TWE cuts Aussie winegrape intake and US brands as China slug hits profits

China tariff slug hits Treasury wine profits, forces grape intake cuts


Treasury Wine Estates will cull brands and operations in the US.


TREASURY Wine Estates will push ahead with a multi-million dollar asset sell-off focused on lower priority brands and vineyards in the US after taking a big sales hit in China because of Beijing's great tariff wall.

With Australian exports to its biggest market effectively halted in November, the big winemaker has also flagged cuts to winegrape purchases in Australia this vintage, particularly for its commercial and lower premium grade wine portfolio.

The company is expecting average yields across all winegrowing regions in Australia in autumn after a mild growing season and good summer fruit set.

TWE is looking at generating about $300 million from the sale of brands, winery sites and vineyards, and restructuring of its US operation to concentrate on higher value wine channels.

The US plan was flagged last year, with some assets already being offloaded, but no asset sales or brand changes are planned in Australia.

The proposed asset shakeup will coincide with TWE splitting its business into three divisions from July, based around its famous high end Penfolds brand name, its Treasury Americas business and Treasury Premium Brands.

The Australian-based global group, which has wine businesses spread across Australia, New Zealand, France and California, has posted a 43 per cent drop in statutory net profit to $120.9 million for the first half of 2020-21.

Treasury's half year results included a $45.6m impairment related to brand divestments already made in the US, plus spending on its South Australian luxury winery expansion and the related supply chain restructure.


Although chief executive officer, Tim Ford, said retail and ecommerce channels continued to perform at elevated levels across all TWE's key markets, reflecting a COVID-19 shift to home-based consumer drinking trends and trusted brand demand, China and the impact of the pandemic on premium selling opportunities hit the business hard.

"Impacts from global pandemic disruptions to sales channels for higher margin luxury wine across key regional markets, in addition to reduced shipments in China resulting from the MOFCOM investigations into Australian wine were key drivers of lower earnings before interest and tax," he said.

The Chinese tariff barriers have added about 170pc to the cost of Australian wine's retail price in what was the industry's biggest market by far until this year.

In the US the company was progressing with key initiatives to "exit a significant portion of the commercial brand portfolio".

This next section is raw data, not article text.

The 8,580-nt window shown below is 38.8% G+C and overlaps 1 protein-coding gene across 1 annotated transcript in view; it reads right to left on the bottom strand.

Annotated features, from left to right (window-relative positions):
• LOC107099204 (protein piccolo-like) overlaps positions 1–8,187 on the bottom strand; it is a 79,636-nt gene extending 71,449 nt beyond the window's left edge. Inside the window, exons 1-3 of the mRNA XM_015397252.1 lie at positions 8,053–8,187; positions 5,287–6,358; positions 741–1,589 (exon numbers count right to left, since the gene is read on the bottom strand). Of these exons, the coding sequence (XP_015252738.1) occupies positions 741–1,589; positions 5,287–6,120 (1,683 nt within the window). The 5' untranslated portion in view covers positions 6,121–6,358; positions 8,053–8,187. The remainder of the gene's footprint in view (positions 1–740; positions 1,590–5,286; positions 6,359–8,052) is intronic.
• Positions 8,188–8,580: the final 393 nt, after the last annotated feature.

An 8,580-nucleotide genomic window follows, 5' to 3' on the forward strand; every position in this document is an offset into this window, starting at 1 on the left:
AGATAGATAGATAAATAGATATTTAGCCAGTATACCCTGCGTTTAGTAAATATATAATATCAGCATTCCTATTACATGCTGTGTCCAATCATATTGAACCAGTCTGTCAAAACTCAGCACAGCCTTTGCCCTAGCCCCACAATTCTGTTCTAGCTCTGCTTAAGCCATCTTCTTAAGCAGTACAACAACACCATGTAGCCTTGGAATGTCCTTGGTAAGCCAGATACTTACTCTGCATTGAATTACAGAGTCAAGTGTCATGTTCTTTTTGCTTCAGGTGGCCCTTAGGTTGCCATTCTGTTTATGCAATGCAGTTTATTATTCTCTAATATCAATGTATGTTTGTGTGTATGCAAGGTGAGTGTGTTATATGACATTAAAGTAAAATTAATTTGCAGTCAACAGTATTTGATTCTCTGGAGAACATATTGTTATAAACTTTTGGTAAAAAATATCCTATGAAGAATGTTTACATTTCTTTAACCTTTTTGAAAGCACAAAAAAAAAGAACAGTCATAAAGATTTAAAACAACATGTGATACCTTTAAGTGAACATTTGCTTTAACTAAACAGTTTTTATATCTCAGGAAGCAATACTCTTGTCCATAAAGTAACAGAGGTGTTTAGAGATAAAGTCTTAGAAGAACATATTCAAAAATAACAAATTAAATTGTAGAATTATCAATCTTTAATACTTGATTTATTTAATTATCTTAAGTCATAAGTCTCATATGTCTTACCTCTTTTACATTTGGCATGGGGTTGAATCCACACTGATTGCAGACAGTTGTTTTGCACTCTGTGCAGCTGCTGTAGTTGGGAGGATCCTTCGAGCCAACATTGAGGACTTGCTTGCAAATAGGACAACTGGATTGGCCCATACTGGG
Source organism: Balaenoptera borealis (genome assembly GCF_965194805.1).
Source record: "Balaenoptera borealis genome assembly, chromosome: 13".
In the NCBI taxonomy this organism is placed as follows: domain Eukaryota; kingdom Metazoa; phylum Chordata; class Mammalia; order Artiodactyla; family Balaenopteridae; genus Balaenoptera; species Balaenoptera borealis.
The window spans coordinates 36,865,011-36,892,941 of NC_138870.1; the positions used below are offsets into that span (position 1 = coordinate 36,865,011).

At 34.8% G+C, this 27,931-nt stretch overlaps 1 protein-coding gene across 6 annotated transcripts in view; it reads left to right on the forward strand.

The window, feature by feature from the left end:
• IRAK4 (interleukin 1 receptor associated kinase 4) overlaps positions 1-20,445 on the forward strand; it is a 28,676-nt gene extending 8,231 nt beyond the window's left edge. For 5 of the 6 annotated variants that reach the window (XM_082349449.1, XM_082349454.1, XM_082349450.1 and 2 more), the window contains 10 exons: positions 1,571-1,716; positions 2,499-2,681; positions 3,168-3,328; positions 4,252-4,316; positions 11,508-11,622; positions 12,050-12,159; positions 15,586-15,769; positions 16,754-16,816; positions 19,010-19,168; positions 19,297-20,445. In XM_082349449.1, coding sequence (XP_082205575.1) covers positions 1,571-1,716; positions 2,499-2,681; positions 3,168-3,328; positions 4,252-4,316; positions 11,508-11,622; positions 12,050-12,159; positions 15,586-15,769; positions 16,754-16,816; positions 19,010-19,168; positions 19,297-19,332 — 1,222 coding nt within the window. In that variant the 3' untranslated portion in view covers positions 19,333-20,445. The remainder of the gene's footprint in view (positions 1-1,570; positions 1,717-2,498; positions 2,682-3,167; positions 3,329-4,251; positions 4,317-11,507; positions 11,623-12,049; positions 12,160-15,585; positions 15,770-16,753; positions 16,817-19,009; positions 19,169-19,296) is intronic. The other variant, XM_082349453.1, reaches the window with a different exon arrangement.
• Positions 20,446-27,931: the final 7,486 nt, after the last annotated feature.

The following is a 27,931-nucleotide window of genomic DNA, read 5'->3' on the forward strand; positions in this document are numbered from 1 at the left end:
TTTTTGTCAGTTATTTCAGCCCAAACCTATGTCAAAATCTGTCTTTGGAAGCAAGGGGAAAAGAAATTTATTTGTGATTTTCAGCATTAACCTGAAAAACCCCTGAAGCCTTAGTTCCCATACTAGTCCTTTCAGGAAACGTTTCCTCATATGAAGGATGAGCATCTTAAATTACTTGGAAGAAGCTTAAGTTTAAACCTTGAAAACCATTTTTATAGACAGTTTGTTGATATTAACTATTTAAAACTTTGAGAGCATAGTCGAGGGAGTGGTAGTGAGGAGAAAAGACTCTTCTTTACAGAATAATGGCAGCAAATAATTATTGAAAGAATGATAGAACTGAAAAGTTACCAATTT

It would explore its divestment and exit options of other non-priority brands, operating assets and leases to cut costs across its vineyard, winemaking and packaging operations.

Mr Ford said the strategy would improve the balance of its US asset base and generate a net cash inflow of at least $300m as a result of the divestment and restructuring program.

The company has budgeted to write down about $100m in non-cash material items relating to leases and intangible assets in the next two financial years.

Responding to the China hit, Treasury has accelerated sales and investment activity in other priority Asian markets and cut its overhead costs in China.

However, the company warned it would be making "proactive adjustments" to its 2021 vintage intake in response to revised demand expectations from China.

Mr Ford said TWE was increasingly confident about opportunities to re-allocate its Penfolds Bins and Icon range from China to other global markets.

"The fundamentals for our diversified global business remain strong and I am confident they will continue to support our execution into the future," he said.

Although impact on TWE's intake of luxury grape varieties processed in Australia was expected to be minimal, reductions would focus on lower masstige lines.

In the US TWE's 2020 vintage ended below average because of drought during winter and extreme heat and fires during summer.

Warmer and drier than average conditions, followed by wet cool weather during the fruit set period, have also hurt NZ's Malborough vintage which is tipped to be average to below average.

The 2020 vintage in France was generally high quality with tonnages slightly up, too, and the most significant to date for the Penfolds brand in France.

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